Washington’s policy in Iraq works until it doesn’t
In recent Capitol Hill testimony, all but overlooked in the pandemonium created by the coronavirus pandemic, US Marine Corps General Frank McKenzie offered vital insights into the conduct of yet another of the United States’ “forever wars” — this one in Iraq.
Almost half a century after the Iranian Revolution and the Iran-Iraq War, three decades after the United States chased Saddam Hussein out of Kuwait and almost two decades after the US-led invasion of Iraq, McKenzie offered some basic rules governing Washington’s policy of permanent military intervention in Iraq.
Iraq, irreparably weakened by decades of war, political fratricide and deprivation, continues to tempt the intervention of outsiders. Iraq may be the prize but it is merely the arena where the contest between more powerful states is being waged.
Washington’s deployment in Iraq, and indeed throughout the region, is viewed by US strategists as a manageable, potentially useful distraction from the main challenges to US global influence — China and, to a lesser extent, Russia. If countries are to see an advantage in allying with the United States in this global confrontation, explained one senator, Washington must maintain the credibility of the US staying power in Iraq.
Unlike the battle against the Islamic State, the goal adopted by the US military in Iraq is not a classic military victory but rather the far more limited achievement of frustrating the efforts of Iran and its Iraqi allies to expel the United States from the country. In Iraq, like Syria next door, Washington would consider it a victory if Iran and its local allies simply stopped contesting its presence in the country.
Iran, however, like the combatants in Syria, has not received the memo.
“Since May 2019,” McKenzie noted, “Iranian proxies and Shia militia groups in Iraq have increased attacks on US interests and conducted scores of unmanned aerial system — aerial unmanned system reconnaissance flights near US and Iraqi security force bases.
“[The] Iranian regime desire[s] to continue malign activities that threaten lives, destabilise sovereign nations, threaten freedom of navigation and regional commerce, global energy supplies and the global economy itself.
“At [US Central Command] we recognise that, so long as the US applies diplomatic and economic pressure, the joint force must be postured to deter Iran from deploying the military element of power to counter our actions.”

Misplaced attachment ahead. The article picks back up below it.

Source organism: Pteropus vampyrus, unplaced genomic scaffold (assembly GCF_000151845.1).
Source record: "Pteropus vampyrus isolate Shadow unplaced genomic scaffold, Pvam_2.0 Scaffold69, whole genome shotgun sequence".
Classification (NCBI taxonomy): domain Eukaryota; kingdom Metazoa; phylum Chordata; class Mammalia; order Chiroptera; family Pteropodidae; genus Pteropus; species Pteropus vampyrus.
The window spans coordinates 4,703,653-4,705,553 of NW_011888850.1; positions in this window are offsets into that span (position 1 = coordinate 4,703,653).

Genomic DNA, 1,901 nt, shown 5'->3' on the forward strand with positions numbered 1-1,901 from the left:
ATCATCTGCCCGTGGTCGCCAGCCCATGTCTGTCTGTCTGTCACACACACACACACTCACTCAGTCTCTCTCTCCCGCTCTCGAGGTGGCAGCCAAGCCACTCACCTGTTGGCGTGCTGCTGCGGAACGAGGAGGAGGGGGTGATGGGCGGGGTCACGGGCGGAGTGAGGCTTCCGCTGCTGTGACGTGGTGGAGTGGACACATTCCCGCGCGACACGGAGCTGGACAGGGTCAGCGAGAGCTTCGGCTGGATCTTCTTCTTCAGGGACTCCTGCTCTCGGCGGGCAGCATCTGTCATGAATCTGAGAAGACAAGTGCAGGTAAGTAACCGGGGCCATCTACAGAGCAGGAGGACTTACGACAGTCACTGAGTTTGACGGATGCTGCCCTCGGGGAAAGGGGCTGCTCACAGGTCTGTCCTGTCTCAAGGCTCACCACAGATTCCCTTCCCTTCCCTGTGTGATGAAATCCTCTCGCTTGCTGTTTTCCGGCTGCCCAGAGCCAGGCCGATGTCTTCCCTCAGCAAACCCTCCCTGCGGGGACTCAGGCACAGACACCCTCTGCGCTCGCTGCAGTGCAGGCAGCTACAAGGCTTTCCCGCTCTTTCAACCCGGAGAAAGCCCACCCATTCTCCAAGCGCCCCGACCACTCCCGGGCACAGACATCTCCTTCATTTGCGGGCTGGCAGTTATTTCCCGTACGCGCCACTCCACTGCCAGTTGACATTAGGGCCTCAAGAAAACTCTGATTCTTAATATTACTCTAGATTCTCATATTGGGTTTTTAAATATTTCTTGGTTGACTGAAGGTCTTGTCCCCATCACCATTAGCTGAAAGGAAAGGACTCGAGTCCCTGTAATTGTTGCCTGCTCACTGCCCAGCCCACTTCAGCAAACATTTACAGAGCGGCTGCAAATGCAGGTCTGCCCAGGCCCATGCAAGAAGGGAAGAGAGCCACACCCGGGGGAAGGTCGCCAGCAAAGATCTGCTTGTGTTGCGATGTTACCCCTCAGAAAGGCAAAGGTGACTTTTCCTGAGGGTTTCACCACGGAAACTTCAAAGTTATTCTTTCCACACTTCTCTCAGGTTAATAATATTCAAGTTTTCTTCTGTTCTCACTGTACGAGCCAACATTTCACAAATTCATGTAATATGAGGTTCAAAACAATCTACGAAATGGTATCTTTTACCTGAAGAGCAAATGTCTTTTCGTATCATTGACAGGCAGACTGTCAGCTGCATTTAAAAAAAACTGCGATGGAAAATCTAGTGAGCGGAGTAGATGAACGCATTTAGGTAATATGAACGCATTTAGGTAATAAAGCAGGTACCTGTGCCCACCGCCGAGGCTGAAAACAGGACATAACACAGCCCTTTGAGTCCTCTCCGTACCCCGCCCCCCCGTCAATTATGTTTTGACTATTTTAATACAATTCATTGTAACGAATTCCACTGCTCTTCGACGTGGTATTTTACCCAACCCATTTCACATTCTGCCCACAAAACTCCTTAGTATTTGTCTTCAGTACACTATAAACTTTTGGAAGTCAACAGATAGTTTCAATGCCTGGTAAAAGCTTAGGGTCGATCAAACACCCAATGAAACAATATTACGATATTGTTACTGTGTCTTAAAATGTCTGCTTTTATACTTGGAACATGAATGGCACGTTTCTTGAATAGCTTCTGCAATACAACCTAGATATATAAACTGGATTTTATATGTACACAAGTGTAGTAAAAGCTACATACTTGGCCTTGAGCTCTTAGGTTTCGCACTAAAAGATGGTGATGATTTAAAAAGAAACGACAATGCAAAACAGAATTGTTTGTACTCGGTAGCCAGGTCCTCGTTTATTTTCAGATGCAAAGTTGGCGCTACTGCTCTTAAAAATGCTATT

All conflicts have rules governing the conduct and the strategies of combatants — ranging from total war to more benign forms of confrontation. These “rules of the game” are a defining feature of the forever wars that dominate the Middle East.
The rules of the game in Iraq are limited to winning a tactical advantage in what is viewed by both sides as a never-ending conflict far short of victory. By their very nature these rules are not explicit and articulate. The antagonism underlying relations simply prevents such clarity.
McKenzie acknowledged that the US policy of economic warfare and international isolation leaves Iran only one arena — the military sphere — to conduct a defensive battle against Washington’s policy of “maximum pressure.”
Washington defines Iran as the head of the snake but US efforts in Iraq are directed principally against Iraqi-deployed militias supported by Tehran.
Iran has deputised its Iraqi proxies to conduct its military confrontation with the United States, increasing their limited attacks in recent months against the Green Zone and US military installations around the country.
Washington has failed to deter such attacks and when US President Donald Trump broke the rules in January by assassinating Iraqi Major-General Qassem Soleimani, Iran did not retreat. Instead, it upped the ante, employing for the first time its own arsenal of ballistic missiles against US bases in Anbar and Kurdistan.
Following this confrontation, McKenzie said that a “rough form of deterrence, what I would call contested deterrence… at the level of state-on-state attacks” had been re-established.
As a consequence, direct confrontation between Iranian and US forces appears to be off the table, for the moment.
McKenzie stressed that killing US personnel is an explicit American “red line” but, as recent US casualties attest, this line, too, has been crossed. McKenzie admitted that Iran lacks “a good understanding of where our red line is.” As former US President Barack Obama discovered to his chagrin, a red line that is not defended is no line at all.
In a conflict governed by the rules of the game, breaking the rules is built into the system. Ambiguity and opacity make such a system of relations inherently unstable. The rules of the game work, until they don’t.
Soleimani’s assassination broke the rule, practised not out of any affection for the Iranian leader but rather because his assassination had long been deemed by US officials to be counterproductive.
“Killing Soleimani might have made sense,” explained retired Marine Corps Colonel Andrew Milburn, a special operations leader, “if it was part of an overarching plan but the evidence so far indicates that there is no such plan beyond a willingness by the United States to trade blows.”
Israel is the premier practitioner of this policy of “wars between wars” but, unlike Washington, Israel is engaged in a century- long conflict — a battle built into the very fabric of the Middle East.
Israel has adopted the policy of rules of the game with adversaries as varied as the Palestine Liberation Organisation, Hezbollah, Hamas and Iran. Both sides find this form of warfare more tolerable than total war or surrender and retreat.
For Washington, to adopt Israel’s strategy of the Iron Wall reflects a strategic mismatch that promises for Washington not victory but rather bloody and endless stalemate.